Please tell your member of Congress to oppose recent proposals to fulfill a dangerous promise President Trump made before his campaign: to repeal the Johnson Amendment.
Named for Lyndon B. Johnson, who sponsored the bill as senator, the Johnson Amendment prohibits tax-exempt, 501(c)(3) groups, including churches, from engaging in partisan, political activities. Thus, it safeguards U.S. democracy by ensuring that tax-exempt money (which is essentially subsidized by taxpayers) is not used for political purposes.
At the National Prayer Breakfast on Feb. 2, President Trump vowed that he would "get rid of and totally destroy the Johnson Amendment." This repeats a pledge that he has made several times in the past.
A day earlier, top GOP lawmakers, including House Majority Whip Steve Scalise, introduced a bill to comply with Trump's plan. H.R. 781 would allow churches and other nonprofits that have tax-exempt status under section 501(c)(3) of the tax code to speak out about political campaigns "if such statements are made in the ordinary course of carrying out its tax exempt purpose."
This is a more insidious version of an almost identical bill introduced in the beginning of January. H.R. 172 also aims to "restore the free speech and the First Amendment rights of churches and exempt organizations by repealing the 1954 Johnson Amendment." Adding to this flurry of ominous legislative activity was a portion of a leaked executive order draft obtained by The Nation which seeks to freeze all enforcement of the of the Johnson Amendment.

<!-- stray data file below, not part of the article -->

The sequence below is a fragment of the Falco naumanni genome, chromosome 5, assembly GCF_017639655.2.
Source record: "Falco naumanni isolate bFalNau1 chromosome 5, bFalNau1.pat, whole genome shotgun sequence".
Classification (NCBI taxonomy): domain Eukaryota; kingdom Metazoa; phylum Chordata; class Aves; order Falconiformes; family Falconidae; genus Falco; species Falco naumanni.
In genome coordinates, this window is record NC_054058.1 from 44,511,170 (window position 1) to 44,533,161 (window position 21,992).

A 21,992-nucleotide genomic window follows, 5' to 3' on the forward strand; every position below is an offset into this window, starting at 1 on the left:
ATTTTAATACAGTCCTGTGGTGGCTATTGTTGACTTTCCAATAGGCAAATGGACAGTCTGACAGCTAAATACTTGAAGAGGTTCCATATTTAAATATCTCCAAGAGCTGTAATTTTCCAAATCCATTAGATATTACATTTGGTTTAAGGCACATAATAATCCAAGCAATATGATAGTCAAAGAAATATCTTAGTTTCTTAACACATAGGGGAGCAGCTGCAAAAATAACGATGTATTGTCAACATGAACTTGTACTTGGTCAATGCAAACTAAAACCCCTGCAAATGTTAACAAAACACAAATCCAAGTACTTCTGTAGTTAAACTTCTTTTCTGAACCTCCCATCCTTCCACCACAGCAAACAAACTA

FFRF opposes any repeal or modification of the Johnson Amendment. Churches are singularly exempted from reporting to the IRS what they do with their tax-free donations. (All other (c)(3)s, such as FFRF, are required to fill out an annual tax return reporting what we do with our tax-exempt gifts.) If this amendment were recklessly repealed, churches in particular could act as PACs by turning tax-exempt donations into dark money with no accountability.
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Without the Johnson Amendment, official church doctrine could include which candidate congregants must vote for. The most pernicious aspect of church-politicking is the power which religious leaders hold over the mind of the individual. Willing churchgoers could be excommunicated for failing to adhere to church voting doctrine or, far worse, a congregant might believe they will suffer eternal torture if they vote for the "wrong" candidate.
The Johnson Amendment isn't a threat to our democracy. But allowing tax-exempt churches to engage in political campaigning would be. It would open the door to further unregulated money in our politics with zero accountability. Because of their lack of accountability, were tax-exempt churches allowed to engage in electioneering, they could essentially turn into money-laundering operations for political candidates. The result would make the Citizens United fallout look like child's play. Our secular republic would be at stake.
For more background, check out FFRF's video explaining the Johnson Amendment.